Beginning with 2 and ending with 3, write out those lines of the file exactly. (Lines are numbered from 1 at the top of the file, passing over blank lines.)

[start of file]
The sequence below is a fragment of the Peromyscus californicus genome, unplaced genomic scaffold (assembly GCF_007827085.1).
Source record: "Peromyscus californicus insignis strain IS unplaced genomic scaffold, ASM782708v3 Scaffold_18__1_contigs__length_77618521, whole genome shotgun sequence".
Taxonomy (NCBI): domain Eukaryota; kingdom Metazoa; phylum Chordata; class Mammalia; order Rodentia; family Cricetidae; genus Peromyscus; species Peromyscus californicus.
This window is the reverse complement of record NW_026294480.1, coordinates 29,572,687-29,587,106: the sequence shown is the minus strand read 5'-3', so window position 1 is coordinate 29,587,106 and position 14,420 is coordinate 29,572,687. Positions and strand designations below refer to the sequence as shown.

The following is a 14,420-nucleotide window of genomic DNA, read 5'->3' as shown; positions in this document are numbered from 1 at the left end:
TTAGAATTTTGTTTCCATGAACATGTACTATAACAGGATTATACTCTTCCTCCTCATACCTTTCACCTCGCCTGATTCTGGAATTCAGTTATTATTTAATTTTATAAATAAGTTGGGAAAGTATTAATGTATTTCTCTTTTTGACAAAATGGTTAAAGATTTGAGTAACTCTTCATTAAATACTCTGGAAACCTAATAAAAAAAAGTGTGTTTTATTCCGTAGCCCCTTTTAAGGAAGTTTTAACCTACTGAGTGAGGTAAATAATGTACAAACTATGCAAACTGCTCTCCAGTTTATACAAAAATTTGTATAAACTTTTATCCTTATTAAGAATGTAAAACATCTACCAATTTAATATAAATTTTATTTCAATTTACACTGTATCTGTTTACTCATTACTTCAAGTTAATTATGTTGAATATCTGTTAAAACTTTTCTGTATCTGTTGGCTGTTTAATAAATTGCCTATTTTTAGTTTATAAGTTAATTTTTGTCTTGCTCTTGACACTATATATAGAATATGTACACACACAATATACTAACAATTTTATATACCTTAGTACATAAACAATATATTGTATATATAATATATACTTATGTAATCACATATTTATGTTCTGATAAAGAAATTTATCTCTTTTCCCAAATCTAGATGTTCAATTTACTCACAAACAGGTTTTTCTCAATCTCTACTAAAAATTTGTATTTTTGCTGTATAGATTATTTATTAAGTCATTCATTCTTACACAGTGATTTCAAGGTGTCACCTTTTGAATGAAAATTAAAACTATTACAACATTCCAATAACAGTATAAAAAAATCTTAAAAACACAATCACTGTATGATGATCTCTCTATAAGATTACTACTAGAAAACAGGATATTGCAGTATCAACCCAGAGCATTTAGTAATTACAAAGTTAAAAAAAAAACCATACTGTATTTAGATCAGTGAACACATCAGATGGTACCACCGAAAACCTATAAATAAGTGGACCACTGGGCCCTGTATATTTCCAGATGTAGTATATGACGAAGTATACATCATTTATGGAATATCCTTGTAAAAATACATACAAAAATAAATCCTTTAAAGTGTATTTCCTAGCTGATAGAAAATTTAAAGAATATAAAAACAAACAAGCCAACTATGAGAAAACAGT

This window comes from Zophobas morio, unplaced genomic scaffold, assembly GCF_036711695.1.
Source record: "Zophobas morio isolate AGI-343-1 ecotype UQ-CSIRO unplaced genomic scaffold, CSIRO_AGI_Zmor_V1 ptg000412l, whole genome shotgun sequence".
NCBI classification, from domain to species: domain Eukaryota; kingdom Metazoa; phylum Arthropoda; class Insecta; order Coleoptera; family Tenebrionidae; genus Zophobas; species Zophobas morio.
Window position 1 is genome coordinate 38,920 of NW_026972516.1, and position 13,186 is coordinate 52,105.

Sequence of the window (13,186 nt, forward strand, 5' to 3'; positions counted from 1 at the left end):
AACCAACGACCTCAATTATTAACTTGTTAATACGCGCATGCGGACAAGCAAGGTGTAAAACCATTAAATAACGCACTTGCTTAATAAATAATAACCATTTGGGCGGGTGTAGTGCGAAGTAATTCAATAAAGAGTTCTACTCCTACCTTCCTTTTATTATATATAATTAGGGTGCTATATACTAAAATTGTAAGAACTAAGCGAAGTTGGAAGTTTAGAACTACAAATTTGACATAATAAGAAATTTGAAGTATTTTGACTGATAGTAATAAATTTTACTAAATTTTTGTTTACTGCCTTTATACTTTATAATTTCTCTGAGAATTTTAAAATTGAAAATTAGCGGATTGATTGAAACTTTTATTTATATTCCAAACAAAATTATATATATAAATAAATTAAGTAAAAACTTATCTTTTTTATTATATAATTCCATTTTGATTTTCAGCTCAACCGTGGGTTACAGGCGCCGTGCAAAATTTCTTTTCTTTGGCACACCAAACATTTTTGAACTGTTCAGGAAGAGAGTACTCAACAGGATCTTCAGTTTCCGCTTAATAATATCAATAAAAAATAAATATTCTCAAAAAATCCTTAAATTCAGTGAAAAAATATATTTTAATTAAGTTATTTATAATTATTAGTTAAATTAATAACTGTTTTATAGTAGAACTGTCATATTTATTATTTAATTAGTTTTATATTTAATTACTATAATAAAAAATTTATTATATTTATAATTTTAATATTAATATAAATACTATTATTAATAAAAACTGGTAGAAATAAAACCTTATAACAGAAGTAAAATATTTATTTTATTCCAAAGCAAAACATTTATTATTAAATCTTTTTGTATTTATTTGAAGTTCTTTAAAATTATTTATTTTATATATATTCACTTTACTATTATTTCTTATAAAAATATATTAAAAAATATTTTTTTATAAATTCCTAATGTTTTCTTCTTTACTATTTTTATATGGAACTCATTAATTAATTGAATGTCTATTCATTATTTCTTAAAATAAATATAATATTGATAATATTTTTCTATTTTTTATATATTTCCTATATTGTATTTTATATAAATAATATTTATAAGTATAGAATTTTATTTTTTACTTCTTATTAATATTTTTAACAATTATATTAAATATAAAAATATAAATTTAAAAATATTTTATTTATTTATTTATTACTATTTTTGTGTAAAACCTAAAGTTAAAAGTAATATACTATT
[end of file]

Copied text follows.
Source record: "Peromyscus californicus insignis strain IS unplaced genomic scaffold, ASM782708v3 Scaffold_18__1_contigs__length_77618521, whole genome shotgun sequence".
Taxonomy (NCBI): domain Eukaryota; kingdom Metazoa; phylum Chordata; class Mammalia; order Rodentia; family Cricetidae; genus Peromyscus; species Peromyscus californicus.